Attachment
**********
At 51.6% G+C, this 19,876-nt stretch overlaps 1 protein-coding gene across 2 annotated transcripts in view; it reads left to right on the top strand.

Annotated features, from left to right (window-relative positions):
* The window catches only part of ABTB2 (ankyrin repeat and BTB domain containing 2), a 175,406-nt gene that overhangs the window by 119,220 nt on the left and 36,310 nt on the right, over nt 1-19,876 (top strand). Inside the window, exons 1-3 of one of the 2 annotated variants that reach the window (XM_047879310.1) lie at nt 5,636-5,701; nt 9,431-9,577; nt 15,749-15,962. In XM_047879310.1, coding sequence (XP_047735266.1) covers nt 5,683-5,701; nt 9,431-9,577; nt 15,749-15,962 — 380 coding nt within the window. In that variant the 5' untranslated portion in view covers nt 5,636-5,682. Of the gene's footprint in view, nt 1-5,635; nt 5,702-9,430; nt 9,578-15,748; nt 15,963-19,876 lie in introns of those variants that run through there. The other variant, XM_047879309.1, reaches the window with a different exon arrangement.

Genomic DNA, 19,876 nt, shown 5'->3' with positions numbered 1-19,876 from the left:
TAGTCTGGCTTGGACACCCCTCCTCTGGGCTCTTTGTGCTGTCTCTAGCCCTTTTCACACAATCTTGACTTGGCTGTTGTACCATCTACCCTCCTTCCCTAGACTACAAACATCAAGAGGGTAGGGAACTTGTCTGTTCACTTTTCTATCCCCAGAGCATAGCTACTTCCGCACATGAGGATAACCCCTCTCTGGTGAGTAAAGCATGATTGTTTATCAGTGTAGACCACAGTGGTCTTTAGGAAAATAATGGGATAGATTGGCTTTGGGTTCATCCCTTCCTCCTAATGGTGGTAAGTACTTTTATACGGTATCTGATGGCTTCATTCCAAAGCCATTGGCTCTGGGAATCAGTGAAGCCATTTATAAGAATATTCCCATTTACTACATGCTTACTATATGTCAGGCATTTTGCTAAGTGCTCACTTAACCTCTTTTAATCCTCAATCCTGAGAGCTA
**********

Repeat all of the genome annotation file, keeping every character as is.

At 51.6% G+C, this 19,876-nt stretch overlaps 1 protein-coding gene across 2 annotated transcripts in view; it reads left to right on the top strand.

Annotated features, from left to right (window-relative positions):
* The window catches only part of ABTB2 (ankyrin repeat and BTB domain containing 2), a 175,406-nt gene that overhangs the window by 119,220 nt on the left and 36,310 nt on the right, over nt 1-19,876 (top strand). Inside the window, exons 1-3 of one of the 2 annotated variants that reach the window (XM_047879310.1) lie at nt 5,636-5,701; nt 9,431-9,577; nt 15,749-15,962. In XM_047879310.1, coding sequence (XP_047735266.1) covers nt 5,683-5,701; nt 9,431-9,577; nt 15,749-15,962 — 380 coding nt within the window. In that variant the 5' untranslated portion in view covers nt 5,636-5,682. Of the gene's footprint in view, nt 1-5,635; nt 5,702-9,430; nt 9,578-15,748; nt 15,963-19,876 lie in introns of those variants that run through there. The other variant, XM_047879309.1, reaches the window with a different exon arrangement.

Genomic DNA, 19,876 nt, shown 5'->3' with positions numbered 1-19,876 from the left:
TAGTCTGGCTTGGACACCCCTCCTCTGGGCTCTTTGTGCTGTCTCTAGCCCTTTTCACACAATCTTGACTTGGCTGTTGTACCATCTACCCTCCTTCCCTAGACTACAAACATCAAGAGGGTAGGGAACTTGTCTGTTCACTTTTCTATCCCCAGAGCATAGCTACTTCCGCACATGAGGATAACCCCTCTCTGGTGAGTAAAGCATGATTGTTTATCAGTGTAGACCACAGTGGTCTTTAGGAAAATAATGGGATAGATTGGCTTTGGGTTCATCCCTTCCTCCTAATGGTGGTAAGTACTTTTATACGGTATCTGATGGCTTCATTCCAAAGCCATTGGCTCTGGGAATCAGTGAAGCCATTTATAAGAATATTCCCATTTACTACATGCTTACTATATGTCAGGCATTTTGCTAAGTGCTCACTTAACCTCTTTTAATCCTCAATCCTGAGAGCTA